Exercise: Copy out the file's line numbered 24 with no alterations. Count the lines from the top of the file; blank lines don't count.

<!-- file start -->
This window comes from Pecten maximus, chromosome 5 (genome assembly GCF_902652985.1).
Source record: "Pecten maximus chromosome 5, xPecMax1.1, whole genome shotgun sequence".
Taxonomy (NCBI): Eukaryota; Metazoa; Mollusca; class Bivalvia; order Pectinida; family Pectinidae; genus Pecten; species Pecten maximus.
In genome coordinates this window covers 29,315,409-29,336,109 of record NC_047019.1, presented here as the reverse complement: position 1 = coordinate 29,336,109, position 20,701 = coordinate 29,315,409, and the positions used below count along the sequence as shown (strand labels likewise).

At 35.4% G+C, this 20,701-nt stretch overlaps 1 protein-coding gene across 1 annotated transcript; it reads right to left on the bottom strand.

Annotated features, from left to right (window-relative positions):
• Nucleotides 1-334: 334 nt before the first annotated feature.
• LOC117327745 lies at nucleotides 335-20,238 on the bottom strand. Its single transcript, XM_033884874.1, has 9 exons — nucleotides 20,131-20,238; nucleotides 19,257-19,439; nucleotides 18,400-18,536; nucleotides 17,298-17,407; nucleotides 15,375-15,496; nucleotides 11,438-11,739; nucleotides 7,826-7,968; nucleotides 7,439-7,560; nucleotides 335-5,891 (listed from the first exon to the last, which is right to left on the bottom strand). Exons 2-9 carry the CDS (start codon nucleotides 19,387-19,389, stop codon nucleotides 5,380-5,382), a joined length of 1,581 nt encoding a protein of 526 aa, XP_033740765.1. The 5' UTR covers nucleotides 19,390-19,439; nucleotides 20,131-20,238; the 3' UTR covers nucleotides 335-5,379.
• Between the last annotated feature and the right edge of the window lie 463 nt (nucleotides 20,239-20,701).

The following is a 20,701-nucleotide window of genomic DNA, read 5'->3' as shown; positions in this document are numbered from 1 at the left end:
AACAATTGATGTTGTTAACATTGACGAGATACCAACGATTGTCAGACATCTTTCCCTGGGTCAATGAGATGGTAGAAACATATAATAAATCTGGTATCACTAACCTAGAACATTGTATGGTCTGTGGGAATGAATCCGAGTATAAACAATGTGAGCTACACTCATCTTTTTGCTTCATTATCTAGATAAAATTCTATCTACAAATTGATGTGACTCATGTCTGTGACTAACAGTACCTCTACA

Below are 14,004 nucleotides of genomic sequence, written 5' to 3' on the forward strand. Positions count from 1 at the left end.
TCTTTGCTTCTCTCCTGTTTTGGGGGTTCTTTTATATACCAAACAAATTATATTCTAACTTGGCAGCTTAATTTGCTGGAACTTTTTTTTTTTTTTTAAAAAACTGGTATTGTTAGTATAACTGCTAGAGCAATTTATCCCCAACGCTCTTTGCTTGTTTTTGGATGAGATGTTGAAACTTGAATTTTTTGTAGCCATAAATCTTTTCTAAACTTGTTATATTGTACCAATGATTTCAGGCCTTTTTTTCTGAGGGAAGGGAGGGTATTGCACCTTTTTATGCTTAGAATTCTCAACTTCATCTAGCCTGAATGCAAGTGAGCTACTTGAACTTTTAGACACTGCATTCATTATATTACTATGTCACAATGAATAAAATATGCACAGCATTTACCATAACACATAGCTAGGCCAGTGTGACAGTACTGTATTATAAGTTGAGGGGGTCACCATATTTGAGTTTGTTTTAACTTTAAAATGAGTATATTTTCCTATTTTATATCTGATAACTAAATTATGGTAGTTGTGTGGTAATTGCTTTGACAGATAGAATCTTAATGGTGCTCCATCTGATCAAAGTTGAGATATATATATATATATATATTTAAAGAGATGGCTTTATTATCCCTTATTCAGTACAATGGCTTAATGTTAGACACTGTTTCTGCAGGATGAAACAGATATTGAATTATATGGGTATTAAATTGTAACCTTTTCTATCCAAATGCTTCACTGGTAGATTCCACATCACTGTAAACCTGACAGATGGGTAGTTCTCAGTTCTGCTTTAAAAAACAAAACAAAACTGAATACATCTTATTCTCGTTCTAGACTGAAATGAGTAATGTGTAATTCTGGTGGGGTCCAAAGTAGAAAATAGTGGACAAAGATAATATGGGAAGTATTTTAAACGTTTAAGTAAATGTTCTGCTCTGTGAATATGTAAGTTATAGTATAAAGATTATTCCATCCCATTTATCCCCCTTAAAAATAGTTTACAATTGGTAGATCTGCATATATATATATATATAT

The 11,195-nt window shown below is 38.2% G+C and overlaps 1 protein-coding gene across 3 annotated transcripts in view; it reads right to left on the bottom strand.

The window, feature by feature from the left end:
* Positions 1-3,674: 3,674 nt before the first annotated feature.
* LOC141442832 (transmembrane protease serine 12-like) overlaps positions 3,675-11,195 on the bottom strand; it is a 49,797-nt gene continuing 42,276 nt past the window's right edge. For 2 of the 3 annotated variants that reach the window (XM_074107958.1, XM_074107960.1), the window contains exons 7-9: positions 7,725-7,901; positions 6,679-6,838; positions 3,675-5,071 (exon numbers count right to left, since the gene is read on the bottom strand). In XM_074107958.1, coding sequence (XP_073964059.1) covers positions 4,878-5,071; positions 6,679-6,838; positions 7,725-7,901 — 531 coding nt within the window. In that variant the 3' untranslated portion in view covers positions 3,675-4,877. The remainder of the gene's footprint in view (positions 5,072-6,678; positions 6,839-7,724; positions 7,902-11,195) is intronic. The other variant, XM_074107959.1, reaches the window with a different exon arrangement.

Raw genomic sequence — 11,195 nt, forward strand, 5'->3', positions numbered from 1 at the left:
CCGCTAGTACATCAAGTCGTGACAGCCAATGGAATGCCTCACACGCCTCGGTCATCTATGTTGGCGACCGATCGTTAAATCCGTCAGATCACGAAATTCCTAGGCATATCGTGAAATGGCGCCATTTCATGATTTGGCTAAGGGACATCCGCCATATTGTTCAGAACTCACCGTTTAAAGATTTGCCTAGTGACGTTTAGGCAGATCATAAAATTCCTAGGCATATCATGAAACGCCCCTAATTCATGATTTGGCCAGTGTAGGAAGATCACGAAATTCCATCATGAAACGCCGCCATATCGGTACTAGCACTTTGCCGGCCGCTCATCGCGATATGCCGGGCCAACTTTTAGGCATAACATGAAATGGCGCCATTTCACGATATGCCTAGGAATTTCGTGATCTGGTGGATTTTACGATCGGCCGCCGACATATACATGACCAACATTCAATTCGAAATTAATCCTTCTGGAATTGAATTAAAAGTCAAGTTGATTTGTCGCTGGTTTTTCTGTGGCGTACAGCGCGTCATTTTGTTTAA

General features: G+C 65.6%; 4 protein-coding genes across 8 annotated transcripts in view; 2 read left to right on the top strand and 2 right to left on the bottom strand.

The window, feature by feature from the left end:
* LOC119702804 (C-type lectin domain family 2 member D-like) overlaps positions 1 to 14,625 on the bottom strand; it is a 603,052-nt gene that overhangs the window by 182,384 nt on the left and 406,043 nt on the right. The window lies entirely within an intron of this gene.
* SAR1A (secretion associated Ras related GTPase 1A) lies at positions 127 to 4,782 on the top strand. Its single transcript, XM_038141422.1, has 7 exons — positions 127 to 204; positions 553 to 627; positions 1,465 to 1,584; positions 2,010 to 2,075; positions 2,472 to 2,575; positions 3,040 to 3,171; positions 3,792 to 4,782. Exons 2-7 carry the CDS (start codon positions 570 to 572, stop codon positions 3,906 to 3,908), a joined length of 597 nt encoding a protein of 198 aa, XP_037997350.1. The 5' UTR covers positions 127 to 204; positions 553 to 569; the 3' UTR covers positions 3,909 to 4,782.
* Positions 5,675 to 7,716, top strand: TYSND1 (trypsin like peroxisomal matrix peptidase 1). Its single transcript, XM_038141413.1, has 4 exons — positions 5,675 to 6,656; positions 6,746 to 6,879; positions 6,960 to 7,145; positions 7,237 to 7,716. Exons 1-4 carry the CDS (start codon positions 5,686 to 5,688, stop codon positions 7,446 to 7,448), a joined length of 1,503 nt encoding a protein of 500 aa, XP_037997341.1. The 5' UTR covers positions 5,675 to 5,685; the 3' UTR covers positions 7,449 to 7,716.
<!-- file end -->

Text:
* Positions 5,675 to 7,716, top strand: TYSND1 (trypsin like peroxisomal matrix peptidase 1). Its single transcript, XM_038141413.1, has 4 exons — positions 5,675 to 6,656; positions 6,746 to 6,879; positions 6,960 to 7,145; positions 7,237 to 7,716. Exons 1-4 carry the CDS (start codon positions 5,686 to 5,688, stop codon positions 7,446 to 7,448), a joined length of 1,503 nt encoding a protein of 500 aa, XP_037997341.1. The 5' UTR covers positions 5,675 to 5,685; the 3' UTR covers positions 7,449 to 7,716.